‘Apocalypsis‘ is the the Greek word for “reveal” and “unveil,” and helps us understand how God works within existence’s paradoxical realities (through defiant love), and how He calls followers of Jesus to live (through defiant love) within a world that is paradoxical (includes nuance and rejects binary thinking) by nature and sometimes hostile to the message of Jesus. This definition directly and intentionally contrasts with the popular cultural understanding of “the apocalypse” or “Armageddon” which teaches, wrongly, that Jesus will one day come back to earth to destroy God’s enemies, instead of to liberate and restore the cosmos and all of God’s creation, as integrated theology, rightly, teaches us.
Christianity is no misty, other-worldly spirituality, but an earthbound, existential reality that centres upon the fact that God became concretely human in Jesus and entered into the paradoxical reality of existence as the cruciform Word (Logic) of the cosmos. Christ comes from outside of human existence to make Himself known to real human beings as One who can relate with (and thus be relatable to) human beings and our paradoxical experiences and struggles. He comes as the One who concretely reveals, embodies and enacts the love of God in a contradictory world where human beings experience joy and sorrow, healing and woundedness, tragedy and blessings, life and death, light and darkness, death and resurrection, and judgment and redemption. Jesus, the second Person of the Trinity, is not only the One who reveals God’s essential nature as love, but is Love fully and concretely Personified. Jesus is the concrete manifestation and cosmic source of God’s love for human beings, and he helps us navigate “the dark wastelands of a fallen world, and cope with the deep anxiety of existential and metaphysical uncertainty,” states Alister McGrath.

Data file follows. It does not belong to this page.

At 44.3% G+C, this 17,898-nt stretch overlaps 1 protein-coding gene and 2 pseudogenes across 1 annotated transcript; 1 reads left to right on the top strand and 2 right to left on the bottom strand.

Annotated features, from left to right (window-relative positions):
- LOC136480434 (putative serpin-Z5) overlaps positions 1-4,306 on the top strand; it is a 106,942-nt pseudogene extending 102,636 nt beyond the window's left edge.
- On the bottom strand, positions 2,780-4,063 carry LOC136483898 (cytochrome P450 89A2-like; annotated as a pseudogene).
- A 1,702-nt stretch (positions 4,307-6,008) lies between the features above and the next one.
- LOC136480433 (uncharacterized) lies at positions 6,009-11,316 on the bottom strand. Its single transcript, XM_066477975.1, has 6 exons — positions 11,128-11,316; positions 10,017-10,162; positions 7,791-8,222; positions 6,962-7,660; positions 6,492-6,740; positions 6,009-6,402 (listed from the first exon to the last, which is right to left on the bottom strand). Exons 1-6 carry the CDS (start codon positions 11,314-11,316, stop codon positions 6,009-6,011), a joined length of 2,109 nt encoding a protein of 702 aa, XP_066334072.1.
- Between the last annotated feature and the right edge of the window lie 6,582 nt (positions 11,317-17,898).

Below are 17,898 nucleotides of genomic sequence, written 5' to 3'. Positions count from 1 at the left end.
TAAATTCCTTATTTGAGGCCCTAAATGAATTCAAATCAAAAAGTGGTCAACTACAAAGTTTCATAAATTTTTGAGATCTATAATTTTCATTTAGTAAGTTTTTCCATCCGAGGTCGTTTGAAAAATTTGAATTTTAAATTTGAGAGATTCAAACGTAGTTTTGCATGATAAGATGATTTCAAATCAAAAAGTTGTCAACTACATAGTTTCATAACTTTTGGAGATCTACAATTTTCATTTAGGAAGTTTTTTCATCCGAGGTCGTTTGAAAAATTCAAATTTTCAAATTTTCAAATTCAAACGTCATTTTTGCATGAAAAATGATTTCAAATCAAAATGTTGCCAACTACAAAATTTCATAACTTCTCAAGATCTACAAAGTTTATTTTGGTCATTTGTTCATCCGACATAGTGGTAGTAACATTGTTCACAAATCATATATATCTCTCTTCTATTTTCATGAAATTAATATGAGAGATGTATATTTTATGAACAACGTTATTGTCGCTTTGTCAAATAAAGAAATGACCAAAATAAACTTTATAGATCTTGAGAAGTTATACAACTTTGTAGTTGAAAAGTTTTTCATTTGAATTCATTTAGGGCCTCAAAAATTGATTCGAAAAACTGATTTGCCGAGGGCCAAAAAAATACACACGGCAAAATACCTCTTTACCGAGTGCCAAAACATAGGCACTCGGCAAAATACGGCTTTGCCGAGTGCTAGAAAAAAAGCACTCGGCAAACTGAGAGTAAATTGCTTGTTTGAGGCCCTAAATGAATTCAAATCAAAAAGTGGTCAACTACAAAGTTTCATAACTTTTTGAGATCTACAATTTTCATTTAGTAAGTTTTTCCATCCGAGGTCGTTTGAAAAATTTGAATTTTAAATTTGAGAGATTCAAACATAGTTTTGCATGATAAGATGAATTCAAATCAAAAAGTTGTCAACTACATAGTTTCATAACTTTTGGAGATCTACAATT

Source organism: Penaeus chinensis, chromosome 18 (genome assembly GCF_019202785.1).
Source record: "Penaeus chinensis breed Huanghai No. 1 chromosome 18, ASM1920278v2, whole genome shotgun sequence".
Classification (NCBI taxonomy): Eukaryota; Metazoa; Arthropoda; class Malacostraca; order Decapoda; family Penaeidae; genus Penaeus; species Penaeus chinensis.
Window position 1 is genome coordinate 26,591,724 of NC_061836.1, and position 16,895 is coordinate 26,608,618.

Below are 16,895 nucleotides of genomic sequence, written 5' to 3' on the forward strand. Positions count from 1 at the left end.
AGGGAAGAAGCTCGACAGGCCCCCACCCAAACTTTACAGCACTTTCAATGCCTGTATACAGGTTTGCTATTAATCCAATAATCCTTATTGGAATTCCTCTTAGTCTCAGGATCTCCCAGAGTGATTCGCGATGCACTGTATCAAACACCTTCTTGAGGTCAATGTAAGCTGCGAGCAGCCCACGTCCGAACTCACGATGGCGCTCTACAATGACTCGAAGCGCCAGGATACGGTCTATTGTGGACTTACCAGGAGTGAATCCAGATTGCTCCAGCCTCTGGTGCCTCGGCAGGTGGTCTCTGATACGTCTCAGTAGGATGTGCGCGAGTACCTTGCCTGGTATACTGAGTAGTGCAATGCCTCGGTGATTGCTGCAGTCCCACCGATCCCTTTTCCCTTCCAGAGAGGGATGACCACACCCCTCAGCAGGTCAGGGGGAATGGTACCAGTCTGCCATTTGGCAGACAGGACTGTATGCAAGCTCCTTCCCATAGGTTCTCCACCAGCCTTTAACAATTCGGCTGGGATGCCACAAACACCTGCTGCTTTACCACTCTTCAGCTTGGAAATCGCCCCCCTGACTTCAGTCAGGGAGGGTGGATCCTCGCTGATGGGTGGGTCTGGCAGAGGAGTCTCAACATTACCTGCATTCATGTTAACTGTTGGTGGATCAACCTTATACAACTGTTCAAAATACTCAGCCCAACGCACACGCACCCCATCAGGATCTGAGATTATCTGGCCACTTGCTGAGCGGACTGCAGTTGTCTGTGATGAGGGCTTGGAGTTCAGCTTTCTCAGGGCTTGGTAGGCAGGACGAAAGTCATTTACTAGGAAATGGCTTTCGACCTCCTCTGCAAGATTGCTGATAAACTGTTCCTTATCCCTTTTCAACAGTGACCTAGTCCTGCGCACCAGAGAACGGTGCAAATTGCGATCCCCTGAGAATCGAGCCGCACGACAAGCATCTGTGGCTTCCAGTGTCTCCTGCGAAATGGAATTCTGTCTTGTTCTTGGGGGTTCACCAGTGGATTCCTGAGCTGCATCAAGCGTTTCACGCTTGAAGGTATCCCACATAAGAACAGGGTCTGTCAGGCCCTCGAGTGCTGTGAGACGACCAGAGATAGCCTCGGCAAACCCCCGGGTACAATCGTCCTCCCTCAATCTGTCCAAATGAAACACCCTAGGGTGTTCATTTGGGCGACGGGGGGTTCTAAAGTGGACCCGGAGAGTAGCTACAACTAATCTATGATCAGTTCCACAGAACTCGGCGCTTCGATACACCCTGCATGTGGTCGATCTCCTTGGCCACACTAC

A Loving God?
But love is such a loaded term, especially as human beings who carry around the interpersonal wounds, existential disappointments and heart-breaking experiences of life. The narrative of Christianity, which God invites us to enter into, is that God loves human beings and is willing to pay the highest cost to bring us home, back into rightful home within the heart of God. But what does that really mean and how can we understand the love of God as something we can actually begin to experience and rely on as opposed to just reading about it in sacred Scripture but not personalizing it in ways that effect us in reality? Because let’s face it: Christians and the Church have not always done a great job at exuding Christ’s love. And also, so much tragedy and injustice happens in our world to the point where some have given up on any notion of a loving God existing, let alone a loving God who can be experienced in every day life with all its paradoxical angst, including existential crises like COVID-19.
While there are many appropriate adjectives we can use when describing God’s love, I believe one stands particularly helpful for understanding and experiencing God’s love as an answer to some of humanity’s troubling existential questions.
God’s love is defiant.
God loves His children, animals and the earth He created so very dearly. He is a good, good Father. At the Cross of suffering love, where God welded Himself permanently to human existence, it is revealed to human beings that God will spare nothing to chase us down and provide safe haven to be healed and restored through the power of the Spirit. The Spirit, whom is best perceived as the Nurturer-Counsellor within the Trinity, will always find a way into our apocalyptic dramas, and in some cases will hasten our fall, so that we are led back to God’s deep and daring love in Christ when we lose our way in the darkness and doubts of human existence.
Where shall I go from your Spirit?
Or where shall I flee from your presence?
If I ascend to heaven, you are there!
If I make my bed in Sheol, you are there!
If I take the wings of the morning
and dwell in the uttermost parts of the sea,
even there your hand shall lead me,
and your right hand shall hold me.
If I say, “Surely the darkness shall cover me,
and the light about me be night,”